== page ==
The data files for this work can be found in the github repo.

The sea otter image is CC-BY-NC from Biopix.

Trickle Down Attribution

Last week I was in Portland, Oregon attending the annual meeting of Force11, a community interested in the future of research communications. There were many great speakers and panel discussions, but what interested me the most was the unveiling of OpenVIVO. Anyone with an ORCiD can “claim” their OpenVIVO profile. I logged in using my ORCiD and my research output was instantly imported into my OpenVIVO profile. As new works were added, I was asked to claim my role in creating them. These roles went far beyond traditional authorship. I could get specific credit for data curation, graphic design, being the equipment technician, and many other roles by clicking on check boxes. All of these roles were part of the VIVO-ISF ontology that helps standardize contribution types across institutions and disciplines.

I have an OpenVIVO profile that lists publications and data sets, but my profile information doesn’t stop there. Each publication and data set has an Altmetric badge. Here is an example from one of my more widely tweeted works. The badge is the “rainbow donut” in the upper right. Clicking on the donut will take you to a summary page at Altmetric that gives more information about how people have been interacting with my publication. Altmetric creates these colored donuts using data from 15 different “sources of attention”. The number in the middle of the donut is automatically calculated as a weighted count of all the attention the research product has received. It is hard to know the true meaning of these metrics, but I’m interpreting them as a measure of immediate interest. Time may prove otherwise, but I consider research products that received more attention to be more interesting to the community. I can get this information for publications and data sets, but what about individual data points?

Part of the work that I do for the Encyclopedia of Life involves EOL TraitBank, a semantic database for species traits. The TraitBank data model separates individual data points so that data sets can be pulled apart and reassembled to respond to user queries. The data in TraitBank comes from many different providers. Every datum is labeled with attribution that can include a Creator, Publisher, Contributor, and a bibliographic reference. TraitBank users are asked to cite the original data provider, so that credit can be assigned to the data source. When I saw the Altmetric badge in OpenVIVO, my first thought was to apply these metrics to TraitBank data sets and add EOL as a source of attention. The data providers would have additional information about how their data are being used and EOL would have a better measure of how much value (in the form of increased attention) they were providing.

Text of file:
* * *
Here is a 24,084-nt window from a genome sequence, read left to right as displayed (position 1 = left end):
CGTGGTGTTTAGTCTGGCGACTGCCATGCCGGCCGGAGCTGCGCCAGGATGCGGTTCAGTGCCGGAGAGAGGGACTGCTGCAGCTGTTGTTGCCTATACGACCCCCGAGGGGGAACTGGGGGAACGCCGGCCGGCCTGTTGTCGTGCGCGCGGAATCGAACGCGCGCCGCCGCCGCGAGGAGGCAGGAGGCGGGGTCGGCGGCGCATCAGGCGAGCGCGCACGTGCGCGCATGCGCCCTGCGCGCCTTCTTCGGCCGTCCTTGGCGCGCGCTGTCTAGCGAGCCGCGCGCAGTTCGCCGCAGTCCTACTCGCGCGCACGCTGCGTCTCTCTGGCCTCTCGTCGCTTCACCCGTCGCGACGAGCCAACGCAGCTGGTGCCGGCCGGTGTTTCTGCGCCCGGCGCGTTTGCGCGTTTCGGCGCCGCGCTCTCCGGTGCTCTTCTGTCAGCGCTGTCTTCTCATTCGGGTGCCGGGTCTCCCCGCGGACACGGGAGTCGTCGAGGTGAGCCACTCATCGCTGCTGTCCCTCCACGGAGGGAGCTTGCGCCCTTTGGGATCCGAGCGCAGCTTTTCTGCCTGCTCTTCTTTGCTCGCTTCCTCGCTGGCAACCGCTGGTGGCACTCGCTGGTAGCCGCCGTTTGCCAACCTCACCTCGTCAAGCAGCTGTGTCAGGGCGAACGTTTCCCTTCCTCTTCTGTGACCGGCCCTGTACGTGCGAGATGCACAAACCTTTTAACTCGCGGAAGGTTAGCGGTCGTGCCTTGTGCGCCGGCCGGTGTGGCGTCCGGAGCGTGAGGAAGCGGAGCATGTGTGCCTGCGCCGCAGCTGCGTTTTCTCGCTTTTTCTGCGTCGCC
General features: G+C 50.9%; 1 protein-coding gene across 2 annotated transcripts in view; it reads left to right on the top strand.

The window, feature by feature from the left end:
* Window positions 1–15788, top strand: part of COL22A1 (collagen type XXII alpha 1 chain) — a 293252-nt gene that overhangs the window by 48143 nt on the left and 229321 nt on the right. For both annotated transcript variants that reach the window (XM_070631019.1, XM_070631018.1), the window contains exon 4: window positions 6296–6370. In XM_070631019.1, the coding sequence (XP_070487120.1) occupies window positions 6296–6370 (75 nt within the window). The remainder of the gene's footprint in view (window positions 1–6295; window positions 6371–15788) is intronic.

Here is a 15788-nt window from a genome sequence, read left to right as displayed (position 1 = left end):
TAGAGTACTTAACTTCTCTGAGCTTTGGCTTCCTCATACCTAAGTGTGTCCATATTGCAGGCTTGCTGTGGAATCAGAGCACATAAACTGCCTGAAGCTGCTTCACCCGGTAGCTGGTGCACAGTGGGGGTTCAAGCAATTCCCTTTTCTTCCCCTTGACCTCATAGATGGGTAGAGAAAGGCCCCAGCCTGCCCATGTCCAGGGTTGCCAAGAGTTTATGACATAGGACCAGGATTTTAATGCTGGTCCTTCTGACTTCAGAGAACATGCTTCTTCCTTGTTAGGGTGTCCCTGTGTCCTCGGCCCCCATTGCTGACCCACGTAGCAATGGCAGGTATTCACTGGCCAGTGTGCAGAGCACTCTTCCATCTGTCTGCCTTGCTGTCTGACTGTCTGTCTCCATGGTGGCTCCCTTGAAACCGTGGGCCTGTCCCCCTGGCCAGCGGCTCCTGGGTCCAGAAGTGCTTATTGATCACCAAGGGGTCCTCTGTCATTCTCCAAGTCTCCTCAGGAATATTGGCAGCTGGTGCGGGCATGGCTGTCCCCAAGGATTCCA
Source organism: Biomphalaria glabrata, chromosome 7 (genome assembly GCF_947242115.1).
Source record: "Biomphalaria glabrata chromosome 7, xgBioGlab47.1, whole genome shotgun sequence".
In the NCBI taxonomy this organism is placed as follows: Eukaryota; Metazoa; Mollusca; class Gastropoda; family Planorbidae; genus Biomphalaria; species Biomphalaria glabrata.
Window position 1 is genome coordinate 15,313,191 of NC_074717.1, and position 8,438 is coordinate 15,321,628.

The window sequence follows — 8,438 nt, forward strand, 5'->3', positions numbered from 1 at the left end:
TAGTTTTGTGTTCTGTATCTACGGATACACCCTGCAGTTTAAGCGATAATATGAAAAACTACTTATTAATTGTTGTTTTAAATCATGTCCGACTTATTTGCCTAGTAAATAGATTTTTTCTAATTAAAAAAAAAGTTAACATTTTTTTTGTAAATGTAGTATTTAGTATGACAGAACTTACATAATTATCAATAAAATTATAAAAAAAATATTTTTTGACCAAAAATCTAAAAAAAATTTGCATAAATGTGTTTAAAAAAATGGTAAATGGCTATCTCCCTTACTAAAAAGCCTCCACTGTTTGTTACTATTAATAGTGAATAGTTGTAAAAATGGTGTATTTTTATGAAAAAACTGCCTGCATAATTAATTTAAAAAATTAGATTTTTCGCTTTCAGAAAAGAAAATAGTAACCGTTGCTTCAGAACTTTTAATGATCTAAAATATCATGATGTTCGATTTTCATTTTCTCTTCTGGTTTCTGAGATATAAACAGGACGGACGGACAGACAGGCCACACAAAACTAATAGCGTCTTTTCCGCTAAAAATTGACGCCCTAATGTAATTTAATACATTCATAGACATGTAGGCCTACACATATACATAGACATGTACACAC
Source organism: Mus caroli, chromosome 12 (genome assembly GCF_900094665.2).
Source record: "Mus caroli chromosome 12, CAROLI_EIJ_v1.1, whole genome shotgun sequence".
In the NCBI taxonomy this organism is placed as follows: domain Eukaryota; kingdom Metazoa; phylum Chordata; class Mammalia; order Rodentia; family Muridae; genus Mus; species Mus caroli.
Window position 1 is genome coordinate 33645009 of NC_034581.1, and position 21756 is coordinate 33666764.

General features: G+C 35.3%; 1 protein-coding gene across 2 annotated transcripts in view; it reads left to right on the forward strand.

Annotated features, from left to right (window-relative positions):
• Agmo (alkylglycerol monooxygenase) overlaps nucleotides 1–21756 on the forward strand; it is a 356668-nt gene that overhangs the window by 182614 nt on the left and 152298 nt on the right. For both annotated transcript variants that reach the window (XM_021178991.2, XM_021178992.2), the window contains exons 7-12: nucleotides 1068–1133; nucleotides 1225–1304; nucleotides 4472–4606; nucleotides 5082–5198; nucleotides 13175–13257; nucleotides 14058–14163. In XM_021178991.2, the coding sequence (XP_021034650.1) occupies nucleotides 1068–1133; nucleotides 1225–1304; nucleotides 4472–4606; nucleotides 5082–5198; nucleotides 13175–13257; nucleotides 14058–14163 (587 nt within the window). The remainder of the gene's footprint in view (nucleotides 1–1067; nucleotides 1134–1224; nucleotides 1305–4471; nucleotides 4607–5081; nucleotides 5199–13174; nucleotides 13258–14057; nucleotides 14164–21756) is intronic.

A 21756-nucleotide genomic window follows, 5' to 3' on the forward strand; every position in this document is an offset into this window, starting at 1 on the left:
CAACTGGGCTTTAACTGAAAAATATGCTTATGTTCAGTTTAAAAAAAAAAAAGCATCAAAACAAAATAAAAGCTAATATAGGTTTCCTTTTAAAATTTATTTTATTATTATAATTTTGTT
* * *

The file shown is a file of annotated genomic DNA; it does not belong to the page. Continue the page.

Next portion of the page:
As it turns out, citation and attribution gets tricky when parts of thousands of data sets are recombined and analyzed to create a new data product. Most authors would rather cite one TraitBank download as the source of all their data instead of citing the hundreds or thousands of smaller data sets that make up the new data set. This is understandable in a printed manuscript, but it should be less of an issue in the digital age. In theory, an Altmetric donut can be applied to individual data points, data sets, and combinations of data sets. The citation of a published meta analysis that uses millions of data points from thousands of data sets should trickle all the way down to attribute the study that produced the original data. Important data sets (or even data points) could be identified and the provenance of meta analyses could be improved.

The “trickle down attribution” problem has existed almost as long as there have been scientific publications. Chains of citation are too easily broken or lost for articles and are much harder to track for individual data points. Recreating the chains using References Cited sections of published articles would likely result in misapplied attribution. Going into the future we can keep better track of use, but a major impediment is the lack of unique and persistent identifiers for data points and data sets. Assuming we had these identifiers in place, a standard for describing a data set and its constituent parts could provide the infrastructure needed to make “trickle down attribution” a reality.